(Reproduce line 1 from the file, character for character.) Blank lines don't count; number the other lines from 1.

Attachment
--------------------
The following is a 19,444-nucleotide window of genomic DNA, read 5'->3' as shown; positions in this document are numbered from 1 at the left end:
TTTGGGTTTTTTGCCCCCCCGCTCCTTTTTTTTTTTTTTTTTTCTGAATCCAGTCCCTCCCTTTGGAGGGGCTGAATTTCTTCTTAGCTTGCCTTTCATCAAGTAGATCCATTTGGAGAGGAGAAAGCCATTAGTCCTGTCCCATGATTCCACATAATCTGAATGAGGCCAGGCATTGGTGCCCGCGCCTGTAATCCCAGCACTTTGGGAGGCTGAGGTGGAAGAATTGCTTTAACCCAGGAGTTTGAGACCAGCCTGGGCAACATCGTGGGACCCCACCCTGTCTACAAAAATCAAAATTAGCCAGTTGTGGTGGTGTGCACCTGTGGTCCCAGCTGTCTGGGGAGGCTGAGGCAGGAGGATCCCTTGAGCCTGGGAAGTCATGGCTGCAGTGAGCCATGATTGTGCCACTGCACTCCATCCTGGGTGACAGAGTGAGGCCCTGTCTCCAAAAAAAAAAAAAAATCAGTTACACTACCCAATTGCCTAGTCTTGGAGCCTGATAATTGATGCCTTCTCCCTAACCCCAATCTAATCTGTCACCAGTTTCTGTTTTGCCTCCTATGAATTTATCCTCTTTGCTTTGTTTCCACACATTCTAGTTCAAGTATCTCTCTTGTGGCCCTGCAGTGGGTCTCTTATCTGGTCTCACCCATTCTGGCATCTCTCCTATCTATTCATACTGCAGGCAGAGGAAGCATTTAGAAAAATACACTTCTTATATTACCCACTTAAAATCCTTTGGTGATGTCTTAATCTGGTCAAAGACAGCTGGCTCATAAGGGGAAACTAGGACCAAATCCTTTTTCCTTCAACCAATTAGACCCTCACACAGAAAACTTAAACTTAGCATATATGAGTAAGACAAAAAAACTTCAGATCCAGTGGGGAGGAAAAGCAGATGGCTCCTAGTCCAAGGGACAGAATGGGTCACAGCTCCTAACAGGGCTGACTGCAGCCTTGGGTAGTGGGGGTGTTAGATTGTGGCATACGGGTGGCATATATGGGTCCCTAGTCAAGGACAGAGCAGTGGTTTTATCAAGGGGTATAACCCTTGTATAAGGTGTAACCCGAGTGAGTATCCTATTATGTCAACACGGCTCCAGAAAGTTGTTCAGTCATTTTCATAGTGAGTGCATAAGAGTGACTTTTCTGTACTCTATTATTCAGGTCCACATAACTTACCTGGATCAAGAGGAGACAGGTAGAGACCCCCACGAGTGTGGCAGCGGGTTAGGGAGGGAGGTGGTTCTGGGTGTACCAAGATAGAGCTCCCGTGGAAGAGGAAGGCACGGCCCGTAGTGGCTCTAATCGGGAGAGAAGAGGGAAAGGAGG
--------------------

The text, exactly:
The following is a 19,444-nucleotide window of genomic DNA, read 5'->3' as shown; positions in this document are numbered from 1 at the left end: